[Snort-users] What's up with Snort's license?

Ace Nimrod ace.nimrod at ...11827...
Wed Jul 18 23:34:09 EDT 2007


On 7/18/07, Martin Roesch <roesch at ...1935...> wrote:

<snip>

I (and Sourcefire) are not asking for any support from commercial
> vendors.  On the other hand, we do put quite a bit of effort into
> Snort and we distribute it under a license which we expect to be
> adhered to.  I don't care if companies integrate Snort, we're happy
> when they do because it builds a larger community of Snort users
> which is better for all of us.  Competition doesn't worry us in this
> regard, we feel that we serve our area of the market quite capably
> irrespective of other companies that offer Snort-based solutions.
> This isn't about that at all, it's about enforcing compliance with
> the license that Snort is distributed under.
>
> The primary problem I have with companies that don't contribute to
> the project is when they don't like us being assertive about our
> rights as the copyright holder.  Their legitimacy to question our
> licensing language is highly suspect given their past contributions
> to and role in the community.  If all a vendor does is take and they
> don't give anything back to anyone then let's call it what it is and
> say they're a vendor who's worried that they're going to actually
> have to pay for something that you've been getting for free.


I don't think the clarifications in Snort 3.0 are clear enough, in fact they
may open up even more questions.

Under the GPL, I'm allowed to redistribute Snort, and charge for it, and
even put it on a system with my proprietary application as long as I make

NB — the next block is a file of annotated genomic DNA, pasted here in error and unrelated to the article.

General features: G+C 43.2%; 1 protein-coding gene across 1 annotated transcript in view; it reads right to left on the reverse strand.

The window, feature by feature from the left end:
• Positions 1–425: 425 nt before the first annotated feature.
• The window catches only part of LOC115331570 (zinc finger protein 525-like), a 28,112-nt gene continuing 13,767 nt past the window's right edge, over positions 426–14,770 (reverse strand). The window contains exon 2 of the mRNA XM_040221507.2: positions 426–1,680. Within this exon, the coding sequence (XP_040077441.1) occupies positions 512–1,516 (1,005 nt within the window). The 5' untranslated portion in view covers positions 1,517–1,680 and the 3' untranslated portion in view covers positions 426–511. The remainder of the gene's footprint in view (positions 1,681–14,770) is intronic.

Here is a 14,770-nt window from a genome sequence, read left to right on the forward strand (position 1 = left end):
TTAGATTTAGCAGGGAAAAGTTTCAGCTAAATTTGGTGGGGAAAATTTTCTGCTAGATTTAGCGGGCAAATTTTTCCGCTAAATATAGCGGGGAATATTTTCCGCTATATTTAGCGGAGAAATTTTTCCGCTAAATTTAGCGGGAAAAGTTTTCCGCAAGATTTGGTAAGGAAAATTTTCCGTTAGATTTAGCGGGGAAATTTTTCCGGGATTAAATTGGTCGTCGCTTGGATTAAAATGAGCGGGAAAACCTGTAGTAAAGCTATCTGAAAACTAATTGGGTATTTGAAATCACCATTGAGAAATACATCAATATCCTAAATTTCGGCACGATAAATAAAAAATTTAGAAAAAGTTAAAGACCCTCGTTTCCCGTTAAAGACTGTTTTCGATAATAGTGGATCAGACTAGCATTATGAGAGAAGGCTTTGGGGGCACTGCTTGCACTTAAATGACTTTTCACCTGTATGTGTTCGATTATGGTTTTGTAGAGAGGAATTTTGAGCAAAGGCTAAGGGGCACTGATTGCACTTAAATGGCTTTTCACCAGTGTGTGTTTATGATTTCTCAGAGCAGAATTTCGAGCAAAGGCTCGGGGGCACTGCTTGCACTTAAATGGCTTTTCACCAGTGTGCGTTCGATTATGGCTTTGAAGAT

the source code available, and don't claim ownership of it lalalala.  It
sounds to me like Sourcefire wants to prevent this activity, but the license
on the Snort 3 alphas is not clear about this.

MySQL is an example that makes it clear.  MySQL is GPL unless you are
redistributing it as part of your non open source application, then you are
required to license MySQL.

Now lets take for example StillSecure.  They ship Snort as an RPM, perhaps
an RPM that is installed.  But you can still go to their site and download
the RPM, and the SRPM which contains all the Snort source code as well as
any patches they may have applied.  Presumably they manage the Snort process
and parse the output provided by one of the output plugins.  This all sounds
to me like proper compliance with the GPL.  Are they in compliance with
Sourcefires interpretation of the GPL?  While I'm not positive (I've only
had experience with their StrataGuard free), I don't think StillSecure
products actually link with Snort, or integrate any of its source code.
Also, RPM can hardly be considered a proprietary installer.

If all GPL authors applied the same clarifications that Sourcefire is doing,
would RedHat even be able to exist with the current business model?  I'm not
sure they could.

I can understand Sourcefire not wanting integrators to pull Snort source
code directly into their product and link with it, perhaps even concealing
the fact that Snort is being used, this would be a clear GPL violation.  But
there are other integrators that comply to the GPL as it is generally
understood, are these vendors being targetting by Sourcefire as well?

Please consider making the usage terms blatantly clear.  I don't need a
lawyer to determine if I need to license MySQL or not, its very clear.  I
believe Sourcefire could save themselves from hassle by providing the same
clarity.

Thanks.
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